Six former Pittsburgh Pirates players born on this date, plus a trade of note.
On this date in 1969, the Pirates traded pitcher Ron Kline to the San Francisco Giants in exchange for pitcher Joe Gibbon, who had pitched previously for Pittsburgh. Kline began his career with the Pirates, playing six seasons in Pittsburgh before he was dealt to the Cardinals in 1959. In 1969, he was two years into his second stint with the team, then at age 37, with a 1-3, 5.81 record in 20 relief appearances. Gibbon also began his career with six seasons in Pittsburgh, leaving the team for the Giants in the Matty Alou trade made after the 1965 season. Gibbon was 34 years old at the time of the deal, with a 1-3, 3.60 record in 20 innings over 16 relief appearances. Kline was a right-handed pitcher, while Gibbon threw lefty.
After the deal, Kline pitched just seven games for the Giants before they sold him to the Red Sox. He pitched a total of 28 games and 34.1 innings after leaving the Pirates. Gibbon was a solid member of the Pittsburgh bullpen in 1969, going 5-1, 1.93 in 51.1 innings with nine saves. He pitched 41 games in 1970, although his ERA was 4.83 in 41 innings. After the season, he was released. He played two more years in the majors, split between the Reds and Astros, before retiring.
Carlos Rivera, first baseman for the 2003-04 Pirates. He was drafted by the Pirates in the 10th round of the 1996 draft. He hit well enough that first year in rookie ball to move to full season ball in 1997 as a 19-year-old. Rivera spent three seasons in low-A, breaking out in 1999, when he hit .322 with 13 homers and 86 RBIs. He missed half of the 2000 season, then struggled in his first try at Double-A the next year. In 2002, he put himself back on the prospect map, batting .302 with 22 homers and 84 RBIs for Altoona. Rivera began 2003 in Triple-A, getting his first call to the majors in late-June. He would be used mostly off the bench by Pittsburgh, getting into 78 games with only 107 plate appearances. He hit .221 with three homers and ten RBIs. In 2004, he was back in Triple-A, getting a brief recall to the majors in late April. Rivera played seven games for the Pirates before being sent back down, which ended up being his last Major League action. He was released by the Pirates after the season, then signed a minor league deal with the Astros. Carlos was still an active player in the Mexican League up until 2015. He had over 2,500 hits as a pro, almost 1,400 RBIs and 275 homers.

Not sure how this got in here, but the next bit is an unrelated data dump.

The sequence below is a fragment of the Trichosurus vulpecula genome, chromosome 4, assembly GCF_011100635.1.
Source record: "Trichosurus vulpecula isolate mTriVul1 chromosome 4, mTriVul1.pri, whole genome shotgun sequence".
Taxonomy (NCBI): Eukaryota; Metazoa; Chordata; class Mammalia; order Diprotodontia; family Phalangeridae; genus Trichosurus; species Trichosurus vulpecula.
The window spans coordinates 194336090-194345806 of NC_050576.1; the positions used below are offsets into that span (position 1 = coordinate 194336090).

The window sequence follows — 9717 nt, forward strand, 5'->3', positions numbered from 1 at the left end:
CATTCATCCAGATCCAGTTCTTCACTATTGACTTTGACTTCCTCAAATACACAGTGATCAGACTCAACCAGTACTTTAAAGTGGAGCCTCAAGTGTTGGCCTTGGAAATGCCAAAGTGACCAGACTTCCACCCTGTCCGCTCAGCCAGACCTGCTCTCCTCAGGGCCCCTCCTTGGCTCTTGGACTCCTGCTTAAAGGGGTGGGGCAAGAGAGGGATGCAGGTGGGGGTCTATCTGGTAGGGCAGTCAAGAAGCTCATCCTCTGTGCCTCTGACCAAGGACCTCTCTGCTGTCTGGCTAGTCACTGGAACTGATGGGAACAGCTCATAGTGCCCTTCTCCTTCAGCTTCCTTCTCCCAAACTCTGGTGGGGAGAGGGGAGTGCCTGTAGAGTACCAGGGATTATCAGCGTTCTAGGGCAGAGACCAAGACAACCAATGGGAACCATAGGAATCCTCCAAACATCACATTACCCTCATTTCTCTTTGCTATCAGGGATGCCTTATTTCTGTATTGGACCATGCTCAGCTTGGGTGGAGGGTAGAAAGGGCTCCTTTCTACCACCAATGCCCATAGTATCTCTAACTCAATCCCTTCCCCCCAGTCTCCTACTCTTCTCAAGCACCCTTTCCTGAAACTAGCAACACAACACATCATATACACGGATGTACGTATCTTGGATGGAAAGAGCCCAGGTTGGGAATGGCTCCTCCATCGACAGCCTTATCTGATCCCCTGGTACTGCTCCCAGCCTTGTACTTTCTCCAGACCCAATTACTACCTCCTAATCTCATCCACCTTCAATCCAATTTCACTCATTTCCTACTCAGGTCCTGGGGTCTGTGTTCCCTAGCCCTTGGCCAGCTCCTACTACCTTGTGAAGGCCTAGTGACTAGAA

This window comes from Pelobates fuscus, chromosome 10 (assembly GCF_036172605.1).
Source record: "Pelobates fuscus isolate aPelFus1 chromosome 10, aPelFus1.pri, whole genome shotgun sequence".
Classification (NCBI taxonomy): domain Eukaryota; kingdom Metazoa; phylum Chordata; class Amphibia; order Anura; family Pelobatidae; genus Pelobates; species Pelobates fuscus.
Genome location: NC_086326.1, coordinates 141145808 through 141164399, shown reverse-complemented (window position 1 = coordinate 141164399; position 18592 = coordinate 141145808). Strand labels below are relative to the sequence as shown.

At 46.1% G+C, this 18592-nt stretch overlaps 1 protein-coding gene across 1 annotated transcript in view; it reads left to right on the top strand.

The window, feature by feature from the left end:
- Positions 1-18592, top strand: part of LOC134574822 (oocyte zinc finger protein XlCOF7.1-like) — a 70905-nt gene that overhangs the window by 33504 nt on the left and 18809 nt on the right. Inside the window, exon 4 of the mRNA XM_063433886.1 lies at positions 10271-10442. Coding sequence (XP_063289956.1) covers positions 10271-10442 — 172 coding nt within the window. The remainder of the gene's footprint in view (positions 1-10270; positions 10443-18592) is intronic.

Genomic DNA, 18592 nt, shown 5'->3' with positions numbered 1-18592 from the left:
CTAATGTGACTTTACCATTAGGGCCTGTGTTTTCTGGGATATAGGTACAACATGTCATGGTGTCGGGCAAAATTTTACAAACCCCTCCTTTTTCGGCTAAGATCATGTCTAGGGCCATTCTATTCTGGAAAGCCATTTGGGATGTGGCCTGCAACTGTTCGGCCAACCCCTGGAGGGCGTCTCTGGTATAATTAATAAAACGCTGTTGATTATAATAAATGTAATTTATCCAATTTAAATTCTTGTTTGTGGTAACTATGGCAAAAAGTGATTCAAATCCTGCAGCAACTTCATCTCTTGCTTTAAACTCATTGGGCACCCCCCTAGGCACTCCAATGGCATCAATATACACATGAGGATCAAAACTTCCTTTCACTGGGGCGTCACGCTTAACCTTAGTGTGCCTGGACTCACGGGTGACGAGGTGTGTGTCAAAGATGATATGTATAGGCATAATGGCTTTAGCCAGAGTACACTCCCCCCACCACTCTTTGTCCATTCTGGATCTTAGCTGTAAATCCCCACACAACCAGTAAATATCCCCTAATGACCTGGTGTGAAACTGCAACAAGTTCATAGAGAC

Pokey Reese, second baseman for the 2002-03 Pirates. He was a first round draft pick in 1991 by the Reds and a top prospect in the minors for five years as he worked his way from a High School draft pick to the big leagues. Reese debuted his strong glove and above average speed in the majors on Opening Day in 1997 for the Reds. He was a shortstop by trade, although he was blocked in Cincinnati by Barry Larkin. In 1997, he saw plenty of time at that shortstop position, as Larkin missed most of the second half of the season. He hit just .219 with 25 stolen bases in 128 games. The next year, Pokey played 56 games for the Reds, most of them spent at third base. He would break through in 1999 as the everyday second baseman. He hit .285, stole 38 bases and won the Gold Glove.
After winning another Gold Glove in 2000, Pokey’s hitting began to drop off and Cincinnati traded him in the off-season, setting off a strange string of events. He was dealt to the Rockies in mid-December, who traded him to the Red Sox the next day, only to get released two days later. Reese signed with the Pirates in January 2002 and became the team’s starting second baseman. He would hit .264 with 50 RBIs in 119 games that year, while playing Gold Glove caliber defense. He played just 37 games for the Pirates in 2003 before a thumb injury, similar to one he had in 1998, put him out for the season. He left the Pirates via free agency, then signed with the Red Sox, where he was a member of their 2004 World Series winning team. That would be his last season in the majors. He finished his career in the minors in 2008.
Hank Foiles, catcher for the Pirates from 1956 until 1959. He was signed by the Yankees out of High School in 1947, but didn’t make the majors until 1953 ,and wasn’t a regular until the 1955 season. Foiles made his big league debut in 1953 with the Reds, who had acquired him in the Rule 5 draft. After just a couple weeks, he was sold to the Cleveland Indians, playing seven games there before returning to the minors for the rest of the 1953 season and all of 1954. He hit .261 in limited at-bats over 62 games in 1955. After playing one game over the first month of 1956, the Pirates acquired him for Preston Ward, who Pittsburgh had acquired in the Ralph Kiner trade.